The common bulkhead is that failed is between the LOX and kerosene tanks in the 2nd stage. There is an inter-stage between the 1st and 2nd stages. The 1st image shows the LOX gushing from 2 round ports. Just LOX, no fireball. It is dark. The fairing is not lit up. The very next frame shows the ignition. The tail extending down may be kerosene. The 2 ports are blow out ports to release LOX in case of an over pressure. It almost worked. It is possible there would not have been a fire ball. But when the over pressure happened, it blew the common bulkhead, over pressuring the kerosene tank and LOX mixing and a spark and ignition. The pop was the helium tank rupture. Musk said it sounded like a weld tearing. The sound was several seconds before the explosion. SpaceX saw the pressure rising in the tank. There was nothing they could do about it. If a crew capsule it would have time to abort when the pressure started rising. That is why Musk said it would have made it. The same thing might have happened in the first explosion, not a strut failure. SpaceX cannot make helium tanks. If anyone wants to use SpaceX they should go to the old outside supplier and have SpaceX install it. The 1st image proves it was an over pressure.
The images were made with ImageGrab. Frame by frame and frame grab. I took several AVI videos of the screen. It was 30FPS. The original video may have been 40FPS. The monitor is 60FPS. Because of the different frame rates, some frames from the original video are left out. If you want to check on me several videos has to be made and it may be by chance you get the images shown here. I sent NASAwatch and SpaceX the AVI video I made. ImageGrab is available at their website. It is free.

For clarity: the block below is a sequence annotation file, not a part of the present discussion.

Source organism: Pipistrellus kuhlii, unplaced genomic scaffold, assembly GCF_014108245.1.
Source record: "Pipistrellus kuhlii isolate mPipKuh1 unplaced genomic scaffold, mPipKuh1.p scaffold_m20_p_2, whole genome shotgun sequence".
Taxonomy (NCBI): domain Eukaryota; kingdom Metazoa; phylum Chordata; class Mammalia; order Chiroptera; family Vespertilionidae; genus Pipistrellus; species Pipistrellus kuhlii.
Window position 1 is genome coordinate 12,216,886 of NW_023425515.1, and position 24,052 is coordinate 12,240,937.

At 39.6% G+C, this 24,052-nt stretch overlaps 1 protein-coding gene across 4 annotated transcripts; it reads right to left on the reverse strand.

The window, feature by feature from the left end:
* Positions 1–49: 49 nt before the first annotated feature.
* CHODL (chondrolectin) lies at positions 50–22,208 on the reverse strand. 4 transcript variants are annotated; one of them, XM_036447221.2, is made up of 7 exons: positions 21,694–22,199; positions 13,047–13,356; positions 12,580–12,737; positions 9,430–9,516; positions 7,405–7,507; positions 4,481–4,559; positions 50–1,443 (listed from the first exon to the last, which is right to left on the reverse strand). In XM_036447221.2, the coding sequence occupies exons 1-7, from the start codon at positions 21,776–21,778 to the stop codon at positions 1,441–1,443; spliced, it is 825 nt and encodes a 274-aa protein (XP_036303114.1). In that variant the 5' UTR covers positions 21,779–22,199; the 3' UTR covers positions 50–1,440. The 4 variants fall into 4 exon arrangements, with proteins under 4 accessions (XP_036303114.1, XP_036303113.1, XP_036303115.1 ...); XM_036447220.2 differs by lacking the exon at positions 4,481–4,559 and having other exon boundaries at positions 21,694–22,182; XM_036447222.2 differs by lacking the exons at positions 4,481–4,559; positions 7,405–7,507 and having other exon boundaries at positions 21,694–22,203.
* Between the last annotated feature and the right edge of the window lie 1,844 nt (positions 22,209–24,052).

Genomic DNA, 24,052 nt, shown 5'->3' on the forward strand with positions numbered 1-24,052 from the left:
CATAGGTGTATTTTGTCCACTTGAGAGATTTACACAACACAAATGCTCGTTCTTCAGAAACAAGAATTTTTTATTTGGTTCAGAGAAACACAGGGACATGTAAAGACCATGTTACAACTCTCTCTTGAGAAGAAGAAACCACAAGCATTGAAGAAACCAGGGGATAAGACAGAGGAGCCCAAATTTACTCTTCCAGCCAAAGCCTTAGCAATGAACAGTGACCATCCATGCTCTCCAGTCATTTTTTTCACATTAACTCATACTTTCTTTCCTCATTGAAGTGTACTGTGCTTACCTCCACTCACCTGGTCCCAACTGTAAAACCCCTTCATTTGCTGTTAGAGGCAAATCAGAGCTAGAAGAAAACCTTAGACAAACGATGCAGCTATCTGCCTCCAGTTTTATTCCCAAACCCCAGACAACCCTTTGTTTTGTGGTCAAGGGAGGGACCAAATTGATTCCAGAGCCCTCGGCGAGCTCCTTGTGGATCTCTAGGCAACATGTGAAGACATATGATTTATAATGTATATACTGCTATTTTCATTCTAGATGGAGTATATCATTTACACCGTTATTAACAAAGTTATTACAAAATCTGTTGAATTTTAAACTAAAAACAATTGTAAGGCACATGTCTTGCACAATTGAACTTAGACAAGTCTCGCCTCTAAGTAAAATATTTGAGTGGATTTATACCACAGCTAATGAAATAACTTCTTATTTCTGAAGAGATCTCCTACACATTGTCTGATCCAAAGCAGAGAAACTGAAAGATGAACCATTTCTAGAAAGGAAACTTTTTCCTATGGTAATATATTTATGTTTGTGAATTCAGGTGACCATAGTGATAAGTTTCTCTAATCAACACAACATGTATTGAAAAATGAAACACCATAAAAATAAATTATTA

I never thought I would see LOX gushing out of a rocket.
Did you seriously just take video of a monitor and present the result as an attempt at image analysis? All you’ve done is make an extremely lossy copy of the video which fails to accurately reproduce the start of the fireball. That’s fire, the image mangled by your mistreatment of the video, not a plume of LOX, and the rest of your post is fantasy contradicted by the available evidence.
The original video is 60 fps. This is the first frame showing the explosion:
whether it was helium tank rupture, or strut failure, it would show a similar sensor readings of LOX tank building up pressure. SX talked about that happening the first time around, but did not speak of it this time.
Has SX released log files?
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This sequence is a slightly better. Look at the logo on the fairing. 1=not lit,2=a little lighter, 3=same as 2, 4=well lit. There is a flash at 2. I have no theory what that is.
So? Your approach is fundamentally flawed. Your results are meaningless garbage, no matter how many times you repeat the process. The only thing you are doing is producing degraded reproductions of a YouTube video.
The fact is that the explosion appears as a bright fireball in the very first frame where it is visible. There is no further information to be revealed by fooling around with pointing a camera at the screen.
OK well I guess I take it all back. Good Call Doug Messier.
” At this stage of the investigation, preliminary review of the data and debris suggests that a large breach in the cryogenic helium system of the second stage liquid oxygen tank took place. All plausible causes are being tracked in an extensive fault tree and carefully investigated. Through the fault tree and data review process, we have exonerated any connection with last year’s CRS-7 mishap.”